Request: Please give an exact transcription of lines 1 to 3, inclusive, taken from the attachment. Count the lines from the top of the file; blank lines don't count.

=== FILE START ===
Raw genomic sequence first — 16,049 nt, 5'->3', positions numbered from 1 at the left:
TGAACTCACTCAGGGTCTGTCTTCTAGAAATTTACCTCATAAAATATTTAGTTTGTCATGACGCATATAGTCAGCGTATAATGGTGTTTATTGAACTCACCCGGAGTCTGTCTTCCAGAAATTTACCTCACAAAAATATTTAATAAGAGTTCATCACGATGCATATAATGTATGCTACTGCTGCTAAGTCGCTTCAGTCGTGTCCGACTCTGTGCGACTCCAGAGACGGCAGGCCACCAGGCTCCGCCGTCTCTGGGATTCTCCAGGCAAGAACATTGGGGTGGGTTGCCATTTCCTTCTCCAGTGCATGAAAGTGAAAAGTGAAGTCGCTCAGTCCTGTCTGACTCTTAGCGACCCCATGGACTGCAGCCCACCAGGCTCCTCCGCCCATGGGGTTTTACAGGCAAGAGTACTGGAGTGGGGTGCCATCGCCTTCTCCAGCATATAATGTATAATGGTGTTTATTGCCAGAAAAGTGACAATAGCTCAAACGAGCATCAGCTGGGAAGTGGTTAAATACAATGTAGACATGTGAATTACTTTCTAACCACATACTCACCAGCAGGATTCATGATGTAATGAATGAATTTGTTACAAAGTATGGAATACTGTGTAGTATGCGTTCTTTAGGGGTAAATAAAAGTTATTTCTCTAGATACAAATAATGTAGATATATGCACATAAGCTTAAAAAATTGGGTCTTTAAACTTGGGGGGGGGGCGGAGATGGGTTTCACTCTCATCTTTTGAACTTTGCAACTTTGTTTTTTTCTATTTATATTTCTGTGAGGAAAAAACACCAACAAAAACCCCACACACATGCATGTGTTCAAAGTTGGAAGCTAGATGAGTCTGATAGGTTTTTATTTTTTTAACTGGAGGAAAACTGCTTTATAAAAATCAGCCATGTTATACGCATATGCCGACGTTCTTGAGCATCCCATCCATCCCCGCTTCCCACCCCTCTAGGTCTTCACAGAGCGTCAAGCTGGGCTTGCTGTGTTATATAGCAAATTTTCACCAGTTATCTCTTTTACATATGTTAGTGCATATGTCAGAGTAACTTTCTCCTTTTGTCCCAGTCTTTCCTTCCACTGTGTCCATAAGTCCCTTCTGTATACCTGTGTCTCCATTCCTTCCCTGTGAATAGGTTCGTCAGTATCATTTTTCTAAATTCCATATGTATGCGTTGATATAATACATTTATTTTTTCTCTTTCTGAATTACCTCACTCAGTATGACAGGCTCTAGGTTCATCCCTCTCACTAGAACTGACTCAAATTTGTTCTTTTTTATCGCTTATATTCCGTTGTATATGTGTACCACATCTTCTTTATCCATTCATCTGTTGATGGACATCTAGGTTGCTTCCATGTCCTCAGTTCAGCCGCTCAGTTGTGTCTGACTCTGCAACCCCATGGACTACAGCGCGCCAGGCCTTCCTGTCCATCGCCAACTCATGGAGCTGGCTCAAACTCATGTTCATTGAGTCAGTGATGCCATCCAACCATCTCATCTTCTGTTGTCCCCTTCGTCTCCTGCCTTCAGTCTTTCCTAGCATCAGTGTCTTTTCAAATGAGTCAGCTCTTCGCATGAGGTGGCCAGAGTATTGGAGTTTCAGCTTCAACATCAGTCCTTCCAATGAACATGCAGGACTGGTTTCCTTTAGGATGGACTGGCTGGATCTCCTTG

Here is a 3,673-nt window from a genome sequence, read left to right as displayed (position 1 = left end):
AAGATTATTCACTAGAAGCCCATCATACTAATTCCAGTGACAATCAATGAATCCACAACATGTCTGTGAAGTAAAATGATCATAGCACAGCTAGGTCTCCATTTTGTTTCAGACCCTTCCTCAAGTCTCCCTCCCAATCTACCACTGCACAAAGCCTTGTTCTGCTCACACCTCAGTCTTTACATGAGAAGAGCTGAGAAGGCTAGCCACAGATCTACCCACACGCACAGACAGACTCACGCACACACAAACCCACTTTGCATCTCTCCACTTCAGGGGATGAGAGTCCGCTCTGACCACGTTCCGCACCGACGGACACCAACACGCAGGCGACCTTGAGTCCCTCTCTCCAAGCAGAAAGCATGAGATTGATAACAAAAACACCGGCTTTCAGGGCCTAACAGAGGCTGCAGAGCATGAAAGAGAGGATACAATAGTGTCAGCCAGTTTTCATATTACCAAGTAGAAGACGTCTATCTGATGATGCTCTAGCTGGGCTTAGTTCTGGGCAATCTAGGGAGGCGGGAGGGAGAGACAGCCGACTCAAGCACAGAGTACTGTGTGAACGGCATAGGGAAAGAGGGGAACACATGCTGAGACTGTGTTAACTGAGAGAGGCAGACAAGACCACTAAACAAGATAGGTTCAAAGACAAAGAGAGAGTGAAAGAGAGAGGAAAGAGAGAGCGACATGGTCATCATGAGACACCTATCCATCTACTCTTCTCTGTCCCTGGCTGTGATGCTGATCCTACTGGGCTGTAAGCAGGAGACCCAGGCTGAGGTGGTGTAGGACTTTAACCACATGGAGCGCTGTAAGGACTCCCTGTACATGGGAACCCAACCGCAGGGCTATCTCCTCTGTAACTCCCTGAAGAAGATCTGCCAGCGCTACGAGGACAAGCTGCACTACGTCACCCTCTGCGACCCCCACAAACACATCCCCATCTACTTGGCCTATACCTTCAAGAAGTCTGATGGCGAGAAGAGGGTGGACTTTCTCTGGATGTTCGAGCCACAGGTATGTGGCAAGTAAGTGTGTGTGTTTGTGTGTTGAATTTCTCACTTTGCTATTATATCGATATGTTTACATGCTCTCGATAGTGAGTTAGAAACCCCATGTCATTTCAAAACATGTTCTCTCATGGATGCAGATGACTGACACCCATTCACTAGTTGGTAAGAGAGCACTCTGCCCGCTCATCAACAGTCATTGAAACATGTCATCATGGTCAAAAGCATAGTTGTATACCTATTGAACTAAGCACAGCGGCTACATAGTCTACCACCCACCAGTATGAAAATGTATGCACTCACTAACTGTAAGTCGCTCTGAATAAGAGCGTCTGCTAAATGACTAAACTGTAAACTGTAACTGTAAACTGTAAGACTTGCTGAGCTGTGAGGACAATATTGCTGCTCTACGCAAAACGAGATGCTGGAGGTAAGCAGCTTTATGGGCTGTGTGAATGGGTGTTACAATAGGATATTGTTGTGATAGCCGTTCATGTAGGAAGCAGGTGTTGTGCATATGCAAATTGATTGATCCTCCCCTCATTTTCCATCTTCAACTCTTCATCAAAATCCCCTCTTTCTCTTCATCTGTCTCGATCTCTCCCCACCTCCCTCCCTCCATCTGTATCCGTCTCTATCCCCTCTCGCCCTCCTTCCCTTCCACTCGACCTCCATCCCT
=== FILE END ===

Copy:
Raw genomic sequence first — 16,049 nt, 5'->3', positions numbered from 1 at the left:
TGAACTCACTCAGGGTCTGTCTTCTAGAAATTTACCTCATAAAATATTTAGTTTGTCATGACGCATATAGTCAGCGTATAATGGTGTTTATTGAACTCACCCGGAGTCTGTCTTCCAGAAATTTACCTCACAAAAATATTTAATAAGAGTTCATCACGATGCATATAATGTATGCTACTGCTGCTAAGTCGCTTCAGTCGTGTCCGACTCTGTGCGACTCCAGAGACGGCAGGCCACCAGGCTCCGCCGTCTCTGGGATTCTCCAGGCAAGAACATTGGGGTGGGTTGCCATTTCCTTCTCCAGTGCATGAAAGTGAAAAGTGAAGTCGCTCAGTCCTGTCTGACTCTTAGCGACCCCATGGACTGCAGCCCACCAGGCTCCTCCGCCCATGGGGTTTTACAGGCAAGAGTACTGGAGTGGGGTGCCATCGCCTTCTCCAGCATATAATGTATAATGGTGTTTATTGCCAGAAAAGTGACAATAGCTCAAACGAGCATCAGCTGGGAAGTGGTTAAATACAATGTAGACATGTGAATTACTTTCTAACCACATACTCACCAGCAGGATTCATGATGTAATGAATGAATTTGTTACAAAGTATGGAATACTGTGTAGTATGCGTTCTTTAGGGGTAAATAAAAGTTATTTCTCTAGATACAAATAATGTAGATATATGCACATAAGCTTAAAAAATTGGGTCTTTAAACTTGGGGGGGGGGCGGAGATGGGTTTCACTCTCATCTTTTGAACTTTGCAACTTTGTTTTTTTCTATTTATATTTCTGTGAGGAAAAAACACCAACAAAAACCCCACACACATGCATGTGTTCAAAGTTGGAAGCTAGATGAGTCTGATAGGTTTTTATTTTTTTAACTGGAGGAAAACTGCTTTATAAAAATCAGCCATGTTATACGCATATGCCGACGTTCTTGAGCATCCCATCCATCCCCGCTTCCCACCCCTCTAGGTCTTCACAGAGCGTCAAGCTGGGCTTGCTGTGTTATATAGCAAATTTTCACCAGTTATCTCTTTTACATATGTTAGTGCATATGTCAGAGTAACTTTCTCCTTTTGTCCCAGTCTTTCCTTCCACTGTGTCCATAAGTCCCTTCTGTATACCTGTGTCTCCATTCCTTCCCTGTGAATAGGTTCGTCAGTATCATTTTTCTAAATTCCATATGTATGCGTTGATATAATACATTTATTTTTTCTCTTTCTGAATTACCTCACTCAGTATGACAGGCTCTAGGTTCATCCCTCTCACTAGAACTGACTCAAATTTGTTCTTTTTTATCGCTTATATTCCGTTGTATATGTGTACCACATCTTCTTTATCCATTCATCTGTTGATGGACATCTAGGTTGCTTCCATGTCCTCAGTTCAGCCGCTCAGTTGTGTCTGACTCTGCAACCCCATGGACTACAGCGCGCCAGGCCTTCCTGTCCATCGCCAACTCATGGAGCTGGCTCAAACTCATGTTCATTGAGTCAGTGATGCCATCCAACCATCTCATCTTCTGTTGTCCCCTTCGTCTCCTGCCTTCAGTCTTTCCTAGCATCAGTGTCTTTTCAAATGAGTCAGCTCTTCGCATGAGGTGGCCAGAGTATTGGAGTTTCAGCTTCAACATCAGTCCTTCCAATGAACATGCAGGACTGGTTTCCTTTAGGATGGACTGGCTGGATCTCCTTG

Here is a 3,673-nt window from a genome sequence, read left to right as displayed (position 1 = left end):